Why Context Matters: The Material Conditions of Caring in Zambia

International Journal of Qualitative Studies in Education, 22(4), 379-398, August 2009

20 Pages Posted: 9 Sep 2012

See all articles by Monisha Bajaj

Monisha Bajaj

Columbia University - Teachers' College; University of San Francisco

Date Written: August 7, 2009

Abstract

This study utilized in depth interviewing, participant observation, and student diaries completed by participants to examine the quality of teacher-student relationships at a low-cost private school in the townships of Ndola, Zambia. Amidst economic decline and the HIV/AIDS epidemic facing Zambia today, teachers and students developed strong relationships that differed from those found in government secondary schools and were shaped by the economic and social realities in the larger society. These caring relationships were facilitated by official school policy, deliberative spaces created for caring such as longer school hours and smaller class sizes, and strict oversight of teachers by the school administration. Teachers’ efforts to provide students advice and resources related to the economic and health crises affecting their community resulted in the development of caring relationships that students noted were unique given their experiences in and exposure to government secondary schools. The findings of this study suggest that scholars of caring in the US and internationally should consider the material conditions of both students’ and teachers’ lives beyond the school environment in order to understand how caring relationships are structured, limited, and enabled in distinct moments by larger socio-economic and political realities.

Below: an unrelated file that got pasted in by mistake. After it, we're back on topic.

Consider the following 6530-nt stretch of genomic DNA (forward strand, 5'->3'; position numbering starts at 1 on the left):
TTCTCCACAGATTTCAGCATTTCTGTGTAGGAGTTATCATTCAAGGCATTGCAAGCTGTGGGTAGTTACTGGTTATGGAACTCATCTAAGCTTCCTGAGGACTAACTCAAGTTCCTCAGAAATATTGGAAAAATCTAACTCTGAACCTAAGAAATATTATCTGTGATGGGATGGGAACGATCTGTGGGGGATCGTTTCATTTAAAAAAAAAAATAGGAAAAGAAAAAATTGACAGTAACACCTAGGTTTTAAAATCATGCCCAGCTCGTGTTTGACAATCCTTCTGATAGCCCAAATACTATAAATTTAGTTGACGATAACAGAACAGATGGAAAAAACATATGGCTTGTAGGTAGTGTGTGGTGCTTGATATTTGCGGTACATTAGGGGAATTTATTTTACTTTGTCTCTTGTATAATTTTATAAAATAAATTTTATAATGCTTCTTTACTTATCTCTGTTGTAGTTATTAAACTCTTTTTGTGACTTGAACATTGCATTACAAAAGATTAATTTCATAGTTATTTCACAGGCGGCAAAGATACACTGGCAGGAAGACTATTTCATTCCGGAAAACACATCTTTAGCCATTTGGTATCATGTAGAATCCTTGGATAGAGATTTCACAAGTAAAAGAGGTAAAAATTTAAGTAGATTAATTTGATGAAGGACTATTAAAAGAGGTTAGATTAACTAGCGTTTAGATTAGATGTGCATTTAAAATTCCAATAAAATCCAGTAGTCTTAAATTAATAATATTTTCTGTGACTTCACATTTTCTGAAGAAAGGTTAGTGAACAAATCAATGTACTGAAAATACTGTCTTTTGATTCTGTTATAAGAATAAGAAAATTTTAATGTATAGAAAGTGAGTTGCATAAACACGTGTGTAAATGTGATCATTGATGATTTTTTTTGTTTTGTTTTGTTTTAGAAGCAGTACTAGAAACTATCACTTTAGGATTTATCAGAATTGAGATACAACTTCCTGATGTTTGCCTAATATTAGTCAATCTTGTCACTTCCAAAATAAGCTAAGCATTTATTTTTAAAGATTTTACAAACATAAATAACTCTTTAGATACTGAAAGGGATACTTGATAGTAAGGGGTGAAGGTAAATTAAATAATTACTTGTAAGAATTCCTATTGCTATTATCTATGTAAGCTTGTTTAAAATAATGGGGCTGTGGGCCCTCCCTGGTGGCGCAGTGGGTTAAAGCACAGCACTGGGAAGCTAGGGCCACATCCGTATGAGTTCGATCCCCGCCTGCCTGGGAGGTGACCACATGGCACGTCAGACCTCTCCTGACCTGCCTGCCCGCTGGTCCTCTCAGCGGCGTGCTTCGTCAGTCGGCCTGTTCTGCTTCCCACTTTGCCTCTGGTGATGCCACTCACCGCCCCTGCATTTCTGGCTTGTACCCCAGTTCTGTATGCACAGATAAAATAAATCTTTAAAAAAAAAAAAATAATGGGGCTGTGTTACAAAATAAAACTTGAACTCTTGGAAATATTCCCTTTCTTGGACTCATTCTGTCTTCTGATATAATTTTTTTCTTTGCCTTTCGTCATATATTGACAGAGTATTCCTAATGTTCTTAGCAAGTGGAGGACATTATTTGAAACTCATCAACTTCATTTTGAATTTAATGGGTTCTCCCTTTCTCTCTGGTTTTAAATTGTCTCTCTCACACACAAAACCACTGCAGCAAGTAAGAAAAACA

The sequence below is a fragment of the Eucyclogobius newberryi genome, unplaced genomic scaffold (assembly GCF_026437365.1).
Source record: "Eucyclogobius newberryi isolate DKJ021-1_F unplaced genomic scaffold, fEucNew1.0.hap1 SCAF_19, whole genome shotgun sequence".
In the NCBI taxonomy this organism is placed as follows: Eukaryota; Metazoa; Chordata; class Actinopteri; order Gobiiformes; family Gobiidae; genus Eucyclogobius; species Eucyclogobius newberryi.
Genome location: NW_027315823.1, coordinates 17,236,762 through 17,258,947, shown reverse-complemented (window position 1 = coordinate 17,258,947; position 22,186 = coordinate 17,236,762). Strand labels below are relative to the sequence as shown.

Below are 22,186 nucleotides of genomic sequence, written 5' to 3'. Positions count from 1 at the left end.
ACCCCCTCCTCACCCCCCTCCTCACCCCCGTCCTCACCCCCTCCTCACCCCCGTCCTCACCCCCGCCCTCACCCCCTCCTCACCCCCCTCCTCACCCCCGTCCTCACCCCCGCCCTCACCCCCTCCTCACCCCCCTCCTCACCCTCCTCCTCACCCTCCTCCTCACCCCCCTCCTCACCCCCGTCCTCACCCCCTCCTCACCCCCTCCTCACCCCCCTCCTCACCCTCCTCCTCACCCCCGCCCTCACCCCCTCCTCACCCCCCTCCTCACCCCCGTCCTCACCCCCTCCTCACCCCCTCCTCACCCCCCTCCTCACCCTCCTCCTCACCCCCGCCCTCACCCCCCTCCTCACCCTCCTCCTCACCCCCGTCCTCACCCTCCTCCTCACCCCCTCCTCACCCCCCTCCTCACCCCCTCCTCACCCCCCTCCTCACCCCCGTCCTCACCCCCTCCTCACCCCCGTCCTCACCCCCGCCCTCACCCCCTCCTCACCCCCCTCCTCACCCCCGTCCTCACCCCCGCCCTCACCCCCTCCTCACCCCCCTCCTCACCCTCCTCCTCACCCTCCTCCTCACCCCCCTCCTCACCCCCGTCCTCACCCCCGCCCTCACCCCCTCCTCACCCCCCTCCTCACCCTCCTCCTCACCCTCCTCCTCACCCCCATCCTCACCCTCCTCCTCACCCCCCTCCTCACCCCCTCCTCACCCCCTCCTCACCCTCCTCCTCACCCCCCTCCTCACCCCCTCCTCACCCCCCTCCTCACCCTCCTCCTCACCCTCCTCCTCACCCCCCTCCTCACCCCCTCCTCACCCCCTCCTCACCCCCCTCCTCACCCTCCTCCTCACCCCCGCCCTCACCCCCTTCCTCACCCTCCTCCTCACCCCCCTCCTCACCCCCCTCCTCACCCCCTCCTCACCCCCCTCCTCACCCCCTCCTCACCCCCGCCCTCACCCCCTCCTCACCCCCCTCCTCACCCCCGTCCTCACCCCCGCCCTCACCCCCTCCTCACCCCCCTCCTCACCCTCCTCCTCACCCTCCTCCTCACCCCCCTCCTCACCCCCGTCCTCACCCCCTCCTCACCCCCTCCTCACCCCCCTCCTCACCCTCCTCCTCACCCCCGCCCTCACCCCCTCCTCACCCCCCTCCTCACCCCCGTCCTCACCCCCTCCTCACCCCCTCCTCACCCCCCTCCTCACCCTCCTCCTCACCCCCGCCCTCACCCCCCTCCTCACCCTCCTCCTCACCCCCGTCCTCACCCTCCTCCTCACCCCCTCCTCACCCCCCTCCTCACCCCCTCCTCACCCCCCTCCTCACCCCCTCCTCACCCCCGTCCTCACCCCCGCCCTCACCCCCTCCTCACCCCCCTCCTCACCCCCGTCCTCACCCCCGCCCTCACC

Keywords: comparative education, Zambia, african education, teachers

Suggested Citation

Bajaj, Monisha and Bajaj, Monisha, Why Context Matters: The Material Conditions of Caring in Zambia (August 7, 2009). International Journal of Qualitative Studies in Education, 22(4), 379-398, August 2009, Available at SSRN: https://ssrn.com/abstract=2143435.

Monisha Bajaj (Contact Author)

University of San Francisco ( email )

2130 Fulton Street
San Francisco, CA 94117
United States

Columbia University - Teachers' College ( email )

525 W. 120th St.
New York, NY 10027
United States

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